GROSS [laugh] That's reassuring . . .
SUTTON Yeah, it is, isn't it. Phew! It's something beyond. And when you get that feedback to realize that music actually took me out of my own physical discomfort, that's how powerful it was, was a huge gift. And I know that's true in terms of doing it, but I don't always get that it's true for the listener. I don't always get that. I get nice fan letters, but \u2026
GROSS They've got to be there, too. The audience has to meet you halfway. But playing music, as I say to people when they ask if I'm a good trumpet player, is, I can play good enough to hear my soul. And that's all I need. Because to me, the instrument is what summons up the wind and the chimes it blows through is an individual's soul. That's what gives music its individuality and its spirituality.
SUTTON It's essentially a spiritual enterprise. It's not physical. It has a deeply physical effect on us, and a psychological effect, but the deeper effect is something else. And to get in touch with that makes you not want to make music any other way. The principle around which this band runs has made it able to function in that way for all this time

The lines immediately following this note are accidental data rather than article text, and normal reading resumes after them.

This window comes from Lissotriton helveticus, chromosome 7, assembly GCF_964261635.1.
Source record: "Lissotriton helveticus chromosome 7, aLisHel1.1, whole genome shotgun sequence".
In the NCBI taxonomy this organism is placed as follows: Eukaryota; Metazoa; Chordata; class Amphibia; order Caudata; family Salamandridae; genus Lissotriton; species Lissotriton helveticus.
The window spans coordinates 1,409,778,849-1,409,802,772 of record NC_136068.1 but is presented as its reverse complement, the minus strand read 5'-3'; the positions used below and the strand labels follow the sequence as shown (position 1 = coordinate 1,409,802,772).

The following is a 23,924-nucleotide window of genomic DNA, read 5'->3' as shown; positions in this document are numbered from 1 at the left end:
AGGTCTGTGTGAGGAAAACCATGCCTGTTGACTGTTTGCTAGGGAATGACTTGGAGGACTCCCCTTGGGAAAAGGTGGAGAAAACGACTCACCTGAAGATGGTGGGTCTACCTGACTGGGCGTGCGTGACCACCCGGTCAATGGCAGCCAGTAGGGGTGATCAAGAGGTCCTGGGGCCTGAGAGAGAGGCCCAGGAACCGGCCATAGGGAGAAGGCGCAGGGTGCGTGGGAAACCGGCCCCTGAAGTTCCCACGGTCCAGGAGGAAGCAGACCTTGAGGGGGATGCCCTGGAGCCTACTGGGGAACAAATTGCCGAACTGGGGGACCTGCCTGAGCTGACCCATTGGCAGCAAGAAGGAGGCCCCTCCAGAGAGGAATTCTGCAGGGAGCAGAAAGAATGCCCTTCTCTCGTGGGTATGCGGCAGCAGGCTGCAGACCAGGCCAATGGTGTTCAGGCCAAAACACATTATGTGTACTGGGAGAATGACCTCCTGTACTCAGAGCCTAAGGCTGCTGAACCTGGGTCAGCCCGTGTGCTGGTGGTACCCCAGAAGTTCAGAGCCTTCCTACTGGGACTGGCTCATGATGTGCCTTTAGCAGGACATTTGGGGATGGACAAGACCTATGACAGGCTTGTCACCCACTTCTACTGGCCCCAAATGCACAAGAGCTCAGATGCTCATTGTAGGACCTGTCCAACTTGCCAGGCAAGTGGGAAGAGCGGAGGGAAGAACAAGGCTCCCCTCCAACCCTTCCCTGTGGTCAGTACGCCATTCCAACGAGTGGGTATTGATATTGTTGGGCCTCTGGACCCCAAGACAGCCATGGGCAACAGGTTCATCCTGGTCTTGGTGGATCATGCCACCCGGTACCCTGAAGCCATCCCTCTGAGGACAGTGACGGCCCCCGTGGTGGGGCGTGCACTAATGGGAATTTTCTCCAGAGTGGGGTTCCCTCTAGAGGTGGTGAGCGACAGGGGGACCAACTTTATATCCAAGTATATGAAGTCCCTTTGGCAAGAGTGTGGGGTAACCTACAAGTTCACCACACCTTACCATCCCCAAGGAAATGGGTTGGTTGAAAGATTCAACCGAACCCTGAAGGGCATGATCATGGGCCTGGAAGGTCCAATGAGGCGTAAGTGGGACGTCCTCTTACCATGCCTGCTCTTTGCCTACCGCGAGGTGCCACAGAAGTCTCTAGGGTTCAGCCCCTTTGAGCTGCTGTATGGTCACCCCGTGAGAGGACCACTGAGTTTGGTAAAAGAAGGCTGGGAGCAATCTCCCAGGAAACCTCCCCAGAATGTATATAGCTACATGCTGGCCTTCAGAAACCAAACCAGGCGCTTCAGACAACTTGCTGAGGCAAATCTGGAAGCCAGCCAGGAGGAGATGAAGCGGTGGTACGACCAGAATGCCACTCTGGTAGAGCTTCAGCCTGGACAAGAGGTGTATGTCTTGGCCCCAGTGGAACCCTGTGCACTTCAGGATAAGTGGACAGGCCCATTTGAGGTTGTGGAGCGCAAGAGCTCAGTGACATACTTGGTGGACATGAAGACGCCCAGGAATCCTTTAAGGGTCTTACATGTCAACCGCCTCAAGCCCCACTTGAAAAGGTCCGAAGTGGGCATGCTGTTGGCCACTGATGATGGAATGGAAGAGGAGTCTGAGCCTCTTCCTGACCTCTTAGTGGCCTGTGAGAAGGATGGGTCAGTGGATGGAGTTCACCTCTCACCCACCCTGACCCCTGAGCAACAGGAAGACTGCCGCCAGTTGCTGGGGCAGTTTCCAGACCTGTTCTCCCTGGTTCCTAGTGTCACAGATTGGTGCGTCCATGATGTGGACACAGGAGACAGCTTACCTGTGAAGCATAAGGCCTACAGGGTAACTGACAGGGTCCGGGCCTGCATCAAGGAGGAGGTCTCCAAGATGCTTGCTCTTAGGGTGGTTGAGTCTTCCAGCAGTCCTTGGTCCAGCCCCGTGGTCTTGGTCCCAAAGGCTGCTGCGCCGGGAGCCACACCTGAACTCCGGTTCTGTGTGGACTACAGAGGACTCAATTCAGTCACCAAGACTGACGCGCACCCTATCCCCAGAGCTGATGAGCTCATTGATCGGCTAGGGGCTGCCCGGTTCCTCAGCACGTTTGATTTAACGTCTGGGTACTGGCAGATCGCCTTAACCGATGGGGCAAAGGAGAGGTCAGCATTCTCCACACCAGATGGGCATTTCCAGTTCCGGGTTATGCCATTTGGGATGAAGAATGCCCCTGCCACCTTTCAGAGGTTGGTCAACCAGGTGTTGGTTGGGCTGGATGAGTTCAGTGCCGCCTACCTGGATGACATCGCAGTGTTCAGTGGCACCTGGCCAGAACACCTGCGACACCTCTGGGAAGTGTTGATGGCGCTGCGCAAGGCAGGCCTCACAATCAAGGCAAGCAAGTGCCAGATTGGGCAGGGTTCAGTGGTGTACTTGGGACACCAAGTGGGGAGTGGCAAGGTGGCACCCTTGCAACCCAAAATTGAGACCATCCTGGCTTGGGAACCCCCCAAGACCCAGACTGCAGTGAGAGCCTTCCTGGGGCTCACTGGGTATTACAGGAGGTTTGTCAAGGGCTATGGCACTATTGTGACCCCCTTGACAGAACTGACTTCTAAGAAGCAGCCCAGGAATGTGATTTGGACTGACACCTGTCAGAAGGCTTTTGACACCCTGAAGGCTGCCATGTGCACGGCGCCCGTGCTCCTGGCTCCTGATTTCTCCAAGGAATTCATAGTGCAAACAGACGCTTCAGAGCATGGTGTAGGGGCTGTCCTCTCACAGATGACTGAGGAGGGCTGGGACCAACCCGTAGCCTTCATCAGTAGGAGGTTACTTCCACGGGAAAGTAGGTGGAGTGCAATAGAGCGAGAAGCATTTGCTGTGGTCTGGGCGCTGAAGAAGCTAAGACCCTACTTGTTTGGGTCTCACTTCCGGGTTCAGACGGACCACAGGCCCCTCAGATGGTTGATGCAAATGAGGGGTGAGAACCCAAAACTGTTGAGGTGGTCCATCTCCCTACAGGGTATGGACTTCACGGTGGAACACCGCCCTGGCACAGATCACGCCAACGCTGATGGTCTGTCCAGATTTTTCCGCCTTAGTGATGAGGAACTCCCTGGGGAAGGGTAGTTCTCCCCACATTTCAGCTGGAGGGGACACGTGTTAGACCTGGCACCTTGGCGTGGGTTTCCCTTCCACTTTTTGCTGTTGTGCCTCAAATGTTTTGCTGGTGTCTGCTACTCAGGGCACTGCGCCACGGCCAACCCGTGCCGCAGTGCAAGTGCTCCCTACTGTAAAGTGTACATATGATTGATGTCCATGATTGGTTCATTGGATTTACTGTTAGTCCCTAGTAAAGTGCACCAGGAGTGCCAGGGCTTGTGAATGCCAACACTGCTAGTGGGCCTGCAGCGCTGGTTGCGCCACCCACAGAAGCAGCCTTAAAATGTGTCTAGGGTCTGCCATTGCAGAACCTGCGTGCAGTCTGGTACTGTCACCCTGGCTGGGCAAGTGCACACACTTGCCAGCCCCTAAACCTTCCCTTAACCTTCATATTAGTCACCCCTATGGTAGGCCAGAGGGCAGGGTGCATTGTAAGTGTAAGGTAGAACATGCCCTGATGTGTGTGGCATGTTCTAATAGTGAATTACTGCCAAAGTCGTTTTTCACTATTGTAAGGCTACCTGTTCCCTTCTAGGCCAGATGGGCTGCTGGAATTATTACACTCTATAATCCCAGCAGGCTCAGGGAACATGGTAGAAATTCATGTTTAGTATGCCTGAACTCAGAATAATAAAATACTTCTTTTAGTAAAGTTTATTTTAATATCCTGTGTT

SUTTON Right. And that unity that we feel when we're doing it, that loss of self, that loss of your personal self, which is what makes us free. I mean if I'm sitting on stage and I'm thinking about someone who came to the show and how he'll hear it, then it becomes about myself and I can't do my best work. But if it becomes about joy and this group of musicians, and I guess I felt that way the other night with that big band, I thought, wow, listen to that music. How good are these guys, how good are these guys. And I get to sing with them, and they're going to say nice things to me. I don't even deserve to wash their shoes and I get to get up and sing with these guys.
GROSS Well, let me tell you. As one who pretends to know something about something, you have a very pure instrument there. I mean, you've heard it from The New York Times, so you don't need it from me. But, to do this story, I immerse myself in your music 24\/7
SUTTON Well, everybody doesn't, believe me.
GROSS Well, I've heard every recording you've made and there's a perfect balance of control and freedom in the lines and the tone is so rich and pure. It's quite impressive.
SUTTON Well, thank you. I may have a good voice, but the musician ship these guys have . . . I'm not in their league. To be frank about it, I never get over that feeling of, Man . . . And I have to say that, 75% of my show I just get to sit there and be a spectator like everyone else. And I'll say, 'Sounds pretty good, doesn't it?' And that's very sincere for me, because that's the way I feel. So what I always tell my voice students is, you just have to be really honest about what you know and what you don't know. You don't have to be self-deprecating in a negative way, but do have to understand how lucky you are if you get to sit down and play with the caliber of guys like this.
GROSS I feel fortunate to have been able to sit down with you – in this familiar old shop – and spend so much time talking about jazz. Thank you very much.
SUTTON Thank you!